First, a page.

A dry floral-fruity chypre, subtle and warm.
This is to my mind quite unisex, easily worn by both men and women, but only on a personal and intimate level. I agree with another Basenoter that this not suitable for the work place.
A much more successful version of Lutens' Feminite du Bois, created by the same perfumer (Pierre Bourdon), than the original or any of its flankers within the Lutens line.
A rarity in this modern world of thin scents, this is a fine throw back to a past world of rich, warm perfectly blended perfumes, more reminiscent of the 1940s than 1995, the year of its birth.
One of Dior's finest scents and very affordable.
My wife has used this as a day scent for work for years. I think I've purchased about 4 bottles over this time. She has just broken the seal on the latest. Very Feminine. Peaches, Cinnamon, Vanilla and the sweetest my girl has worn, thank goodness. Not a fan of sticky, sugar candy popular current. On her.
Chanel 5 and now Bois des Ilses are her faves current, however I will always associate this Dolce EDT with my Beau.
21st February, 2016 (last edited: 09th January, 2017)
If I had to describe Dolce Vita with one word it would be "golden". This is regardless of the bottle and packaging.
I have a strong connection with south eastern Europe. Dolce Vita manages to incorporate many naturally occurring from that part of the world very artistically. There are the aromatic wood notes, sweet fruit as well as spices. The result is quite abstract and not at all edible.
Ultimately, this may not be entirely high-brow, but not everything has to be. It is still much further away from being trivial. In fact when following up on several comparisons with Serge Lutens' FdB many people found it unworthy of that comparison, especially in its most recent edition.
I discovered the fragrance in 2007 and sadly didn't buy it until now. But I find it unchanged apart from a now relatively short life-span on the skin.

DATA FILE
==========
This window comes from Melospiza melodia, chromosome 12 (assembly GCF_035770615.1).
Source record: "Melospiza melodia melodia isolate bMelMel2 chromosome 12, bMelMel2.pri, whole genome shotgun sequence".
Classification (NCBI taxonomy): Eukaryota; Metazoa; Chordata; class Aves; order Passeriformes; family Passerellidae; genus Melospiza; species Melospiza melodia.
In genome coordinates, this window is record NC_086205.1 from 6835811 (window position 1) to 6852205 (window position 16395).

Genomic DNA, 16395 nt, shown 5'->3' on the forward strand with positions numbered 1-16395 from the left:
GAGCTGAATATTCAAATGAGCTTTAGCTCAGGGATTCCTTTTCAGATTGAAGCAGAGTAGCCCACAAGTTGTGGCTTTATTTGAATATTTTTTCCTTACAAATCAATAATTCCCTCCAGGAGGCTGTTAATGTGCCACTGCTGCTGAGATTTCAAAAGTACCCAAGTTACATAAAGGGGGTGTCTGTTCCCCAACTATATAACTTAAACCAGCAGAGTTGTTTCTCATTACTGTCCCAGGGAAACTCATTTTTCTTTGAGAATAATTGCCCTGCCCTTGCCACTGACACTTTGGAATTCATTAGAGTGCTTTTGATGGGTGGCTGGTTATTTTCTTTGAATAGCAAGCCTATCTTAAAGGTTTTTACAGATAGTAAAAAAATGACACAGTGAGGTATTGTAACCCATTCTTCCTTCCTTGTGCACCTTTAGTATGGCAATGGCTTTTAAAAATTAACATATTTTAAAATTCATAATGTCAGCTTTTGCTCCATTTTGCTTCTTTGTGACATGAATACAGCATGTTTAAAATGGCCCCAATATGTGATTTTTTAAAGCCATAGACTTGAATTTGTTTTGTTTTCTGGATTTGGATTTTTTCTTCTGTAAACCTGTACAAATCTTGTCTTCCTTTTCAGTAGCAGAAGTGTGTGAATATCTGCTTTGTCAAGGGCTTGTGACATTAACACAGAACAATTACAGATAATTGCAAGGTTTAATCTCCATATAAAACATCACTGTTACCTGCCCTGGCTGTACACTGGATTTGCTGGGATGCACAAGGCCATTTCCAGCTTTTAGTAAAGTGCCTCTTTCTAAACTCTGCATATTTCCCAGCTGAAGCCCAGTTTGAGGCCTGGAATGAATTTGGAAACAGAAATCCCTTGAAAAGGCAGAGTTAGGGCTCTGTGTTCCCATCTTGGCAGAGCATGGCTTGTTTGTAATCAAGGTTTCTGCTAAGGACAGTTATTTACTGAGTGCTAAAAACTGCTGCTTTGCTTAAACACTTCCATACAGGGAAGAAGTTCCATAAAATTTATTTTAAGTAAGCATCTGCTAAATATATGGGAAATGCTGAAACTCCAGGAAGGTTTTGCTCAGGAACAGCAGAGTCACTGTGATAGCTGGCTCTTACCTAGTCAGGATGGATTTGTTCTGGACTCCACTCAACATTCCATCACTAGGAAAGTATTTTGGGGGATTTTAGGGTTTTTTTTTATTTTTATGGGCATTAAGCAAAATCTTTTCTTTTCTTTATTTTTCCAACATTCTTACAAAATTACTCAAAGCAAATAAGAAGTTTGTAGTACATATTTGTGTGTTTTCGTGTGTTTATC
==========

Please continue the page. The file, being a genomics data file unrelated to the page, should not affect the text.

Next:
To me it's extremely beautiful, very unusual in the current boring climate, and definitely a happy scent.
I came onto this fragrance late, after it had been reformulated. Whatever it was before, and however it's dissed now, the wonderful thing about the current Dolce Vita is its bright sunny character. There are few that make me smile like this one. There are ones more complex, I suppose, more well-done, but not many with a happier personality. Worth a month of psychoanalysis.
The peach-apricot floral really comes out on my skin, with a golden yellow cordiality. Some background hay gives a warm outdoor languidness, that dryish note that speaks of hot sunshine. Combined with the voluptuous but not sugary fruit, it gives an air of the height of summer. This isn't a garden scent though, or a rustic one. No soil, no green leaves, thankfully no cliches of boring overdone wood or trite vanilla. This is that moment of sitting in the sunshine of an outdoor cafe, next to a large pot of blooming heliotrope, with it's sweet, charming character, eating a bowl of peach flambé with a friend - convivial, urbane and urban. It's golden open character brings to mind Theorema, though Dolce Vita is freer and less food-oriented. This one is more about the pleasure of food, that air of sophistication that speaks of the enjoyment of the good things in life, whatever that means to a person, but even more the enjoyment of life itself.
It has a warm heliotrope powdery drydown, mellowed by a touch of wood and a fuzz of vanilla. This one dodged three bullets. In the present moment of ubiquitous woody drydowns, vanilla, and sugary fruit, this incorporated all three but speaks of none of them, which was refreshing.
21st April, 2015 (last edited: 04th May, 2015)
Genre: Woody Oriental
In Perfumes: The Guide, Luca Turin tells us that Dolce Vita started life as one of Pierre Bourdon’s variations on his Féminité du Bois for Shiseido before he submitted the formula to Dior, and I smell no reason to disbelieve the account. Granted, Dolce Vita is a lot more “féminité” and a good deal les “bois” than the original, with more obvious floral notes and powder decorating the original’s core accord of cinnamon, fruit compote, and resinous cedar. Dolce Vita is sweeter, milder, and much less incisive in character than the Shiseido. Until the drydown, where the cedar and spices assert themselves more clearly, Dolce Vita hews closer to a conventional fruity-floral oriental style than to the paradoxically rich, yet transparent woody oriental nature of its predecessor. Given that both Féminité du Bois and Donna Karan’s related, but somewhat grittier Chaos are both back on the market now, I wouldn’t be inclined to chasing after the comparatively bland Dolce Vita.